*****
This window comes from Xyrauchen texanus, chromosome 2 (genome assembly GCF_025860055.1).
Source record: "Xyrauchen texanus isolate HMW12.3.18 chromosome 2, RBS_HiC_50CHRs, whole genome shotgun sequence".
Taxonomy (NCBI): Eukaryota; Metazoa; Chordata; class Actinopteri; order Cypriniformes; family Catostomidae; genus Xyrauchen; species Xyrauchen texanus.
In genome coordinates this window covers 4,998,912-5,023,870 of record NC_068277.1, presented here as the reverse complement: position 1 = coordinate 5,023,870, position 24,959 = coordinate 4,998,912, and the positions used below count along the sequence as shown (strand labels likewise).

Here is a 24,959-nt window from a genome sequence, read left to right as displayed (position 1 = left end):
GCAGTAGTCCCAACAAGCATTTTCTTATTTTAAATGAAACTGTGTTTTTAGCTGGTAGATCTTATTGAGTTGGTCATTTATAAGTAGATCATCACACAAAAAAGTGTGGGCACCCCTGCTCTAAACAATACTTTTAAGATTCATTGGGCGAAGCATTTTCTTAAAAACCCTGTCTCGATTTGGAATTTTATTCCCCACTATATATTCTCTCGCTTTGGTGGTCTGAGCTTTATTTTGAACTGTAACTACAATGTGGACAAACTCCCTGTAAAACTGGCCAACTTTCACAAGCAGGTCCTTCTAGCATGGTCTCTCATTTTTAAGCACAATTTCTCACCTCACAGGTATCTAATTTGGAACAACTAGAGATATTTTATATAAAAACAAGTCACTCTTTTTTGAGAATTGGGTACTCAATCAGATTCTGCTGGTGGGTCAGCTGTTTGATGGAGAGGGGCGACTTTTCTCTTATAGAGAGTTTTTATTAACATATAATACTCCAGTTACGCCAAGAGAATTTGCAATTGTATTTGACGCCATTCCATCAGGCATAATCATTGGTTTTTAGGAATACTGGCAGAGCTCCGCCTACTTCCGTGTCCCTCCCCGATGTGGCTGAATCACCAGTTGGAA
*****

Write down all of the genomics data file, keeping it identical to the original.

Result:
This window comes from Xyrauchen texanus, chromosome 2 (genome assembly GCF_025860055.1).
Source record: "Xyrauchen texanus isolate HMW12.3.18 chromosome 2, RBS_HiC_50CHRs, whole genome shotgun sequence".
Taxonomy (NCBI): Eukaryota; Metazoa; Chordata; class Actinopteri; order Cypriniformes; family Catostomidae; genus Xyrauchen; species Xyrauchen texanus.
In genome coordinates this window covers 4,998,912-5,023,870 of record NC_068277.1, presented here as the reverse complement: position 1 = coordinate 5,023,870, position 24,959 = coordinate 4,998,912, and the positions used below count along the sequence as shown (strand labels likewise).

Here is a 24,959-nt window from a genome sequence, read left to right as displayed (position 1 = left end):
GCAGTAGTCCCAACAAGCATTTTCTTATTTTAAATGAAACTGTGTTTTTAGCTGGTAGATCTTATTGAGTTGGTCATTTATAAGTAGATCATCACACAAAAAAGTGTGGGCACCCCTGCTCTAAACAATACTTTTAAGATTCATTGGGCGAAGCATTTTCTTAAAAACCCTGTCTCGATTTGGAATTTTATTCCCCACTATATATTCTCTCGCTTTGGTGGTCTGAGCTTTATTTTGAACTGTAACTACAATGTGGACAAACTCCCTGTAAAACTGGCCAACTTTCACAAGCAGGTCCTTCTAGCATGGTCTCTCATTTTTAAGCACAATTTCTCACCTCACAGGTATCTAATTTGGAACAACTAGAGATATTTTATATAAAAACAAGTCACTCTTTTTTGAGAATTGGGTACTCAATCAGATTCTGCTGGTGGGTCAGCTGTTTGATGGAGAGGGGCGACTTTTCTCTTATAGAGAGTTTTTATTAACATATAATACTCCAGTTACGCCAAGAGAATTTGCAATTGTATTTGACGCCATTCCATCAGGCATAATCATTGGTTTTTAGGAATACTGGCAGAGCTCCGCCTACTTCCGTGTCCCTCCCCGATGTGGCTGAATCACCAGTTGGAA